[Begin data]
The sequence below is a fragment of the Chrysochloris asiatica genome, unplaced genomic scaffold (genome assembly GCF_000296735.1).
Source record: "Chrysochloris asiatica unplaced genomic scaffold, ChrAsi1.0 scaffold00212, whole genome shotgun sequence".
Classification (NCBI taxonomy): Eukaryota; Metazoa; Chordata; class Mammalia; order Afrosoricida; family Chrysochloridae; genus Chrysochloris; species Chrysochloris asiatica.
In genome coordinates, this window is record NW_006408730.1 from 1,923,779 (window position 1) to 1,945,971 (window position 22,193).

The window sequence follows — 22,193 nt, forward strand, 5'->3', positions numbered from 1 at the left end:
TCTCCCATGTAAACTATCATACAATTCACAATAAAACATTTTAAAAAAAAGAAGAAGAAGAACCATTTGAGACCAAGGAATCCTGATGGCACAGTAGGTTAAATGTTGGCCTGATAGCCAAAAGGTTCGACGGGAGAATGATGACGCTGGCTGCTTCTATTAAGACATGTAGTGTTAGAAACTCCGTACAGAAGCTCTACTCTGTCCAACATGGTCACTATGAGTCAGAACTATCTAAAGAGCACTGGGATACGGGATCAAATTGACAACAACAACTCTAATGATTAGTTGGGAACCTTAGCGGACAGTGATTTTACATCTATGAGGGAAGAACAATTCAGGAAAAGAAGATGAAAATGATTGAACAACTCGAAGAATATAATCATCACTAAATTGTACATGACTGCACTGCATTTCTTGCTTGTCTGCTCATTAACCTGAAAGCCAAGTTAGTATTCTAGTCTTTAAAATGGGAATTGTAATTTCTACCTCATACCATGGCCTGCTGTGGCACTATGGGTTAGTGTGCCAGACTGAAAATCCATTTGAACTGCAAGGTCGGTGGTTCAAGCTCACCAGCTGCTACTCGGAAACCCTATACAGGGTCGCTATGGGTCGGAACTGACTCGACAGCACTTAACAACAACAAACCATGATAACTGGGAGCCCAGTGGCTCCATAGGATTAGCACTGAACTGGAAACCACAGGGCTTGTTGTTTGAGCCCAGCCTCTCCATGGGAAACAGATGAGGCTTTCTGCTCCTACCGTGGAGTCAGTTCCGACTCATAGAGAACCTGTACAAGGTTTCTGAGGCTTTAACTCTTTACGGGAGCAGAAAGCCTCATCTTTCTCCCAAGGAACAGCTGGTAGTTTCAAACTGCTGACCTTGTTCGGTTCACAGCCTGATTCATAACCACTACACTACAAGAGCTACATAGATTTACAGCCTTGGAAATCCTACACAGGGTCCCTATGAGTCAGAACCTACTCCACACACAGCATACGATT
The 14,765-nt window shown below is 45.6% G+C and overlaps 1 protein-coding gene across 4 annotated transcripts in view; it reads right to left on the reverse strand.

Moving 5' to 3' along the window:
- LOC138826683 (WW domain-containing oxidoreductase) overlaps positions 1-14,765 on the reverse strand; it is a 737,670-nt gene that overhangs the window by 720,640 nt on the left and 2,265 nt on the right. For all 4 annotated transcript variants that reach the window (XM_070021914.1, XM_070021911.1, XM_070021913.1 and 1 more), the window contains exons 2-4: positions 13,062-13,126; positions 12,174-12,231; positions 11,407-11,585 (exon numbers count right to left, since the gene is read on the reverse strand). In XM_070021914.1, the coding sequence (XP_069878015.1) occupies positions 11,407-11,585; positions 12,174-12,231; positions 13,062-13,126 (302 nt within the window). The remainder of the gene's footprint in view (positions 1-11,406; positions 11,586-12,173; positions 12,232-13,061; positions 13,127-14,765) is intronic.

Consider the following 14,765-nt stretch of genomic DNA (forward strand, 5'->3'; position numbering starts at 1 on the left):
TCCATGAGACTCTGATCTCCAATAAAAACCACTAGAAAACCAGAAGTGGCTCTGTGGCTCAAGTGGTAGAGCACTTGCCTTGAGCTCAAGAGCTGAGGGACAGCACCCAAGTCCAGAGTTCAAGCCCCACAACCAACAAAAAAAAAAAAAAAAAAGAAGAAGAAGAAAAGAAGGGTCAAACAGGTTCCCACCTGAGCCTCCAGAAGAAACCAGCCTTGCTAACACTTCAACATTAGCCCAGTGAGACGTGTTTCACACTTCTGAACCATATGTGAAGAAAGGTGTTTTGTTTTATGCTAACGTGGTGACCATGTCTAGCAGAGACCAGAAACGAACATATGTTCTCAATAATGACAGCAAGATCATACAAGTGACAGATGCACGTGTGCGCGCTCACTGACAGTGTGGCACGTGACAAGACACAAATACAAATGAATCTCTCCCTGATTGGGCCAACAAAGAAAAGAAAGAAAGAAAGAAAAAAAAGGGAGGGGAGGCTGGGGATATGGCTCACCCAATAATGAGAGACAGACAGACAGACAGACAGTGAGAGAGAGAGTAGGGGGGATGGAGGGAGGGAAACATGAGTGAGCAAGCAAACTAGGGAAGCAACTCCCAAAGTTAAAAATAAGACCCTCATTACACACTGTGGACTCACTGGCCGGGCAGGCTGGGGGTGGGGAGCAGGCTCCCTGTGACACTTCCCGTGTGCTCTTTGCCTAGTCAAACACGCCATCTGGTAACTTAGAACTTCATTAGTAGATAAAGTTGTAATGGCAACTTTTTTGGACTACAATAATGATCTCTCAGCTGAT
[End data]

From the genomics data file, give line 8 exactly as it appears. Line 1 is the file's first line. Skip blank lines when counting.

Moving 5' to 3' along the window: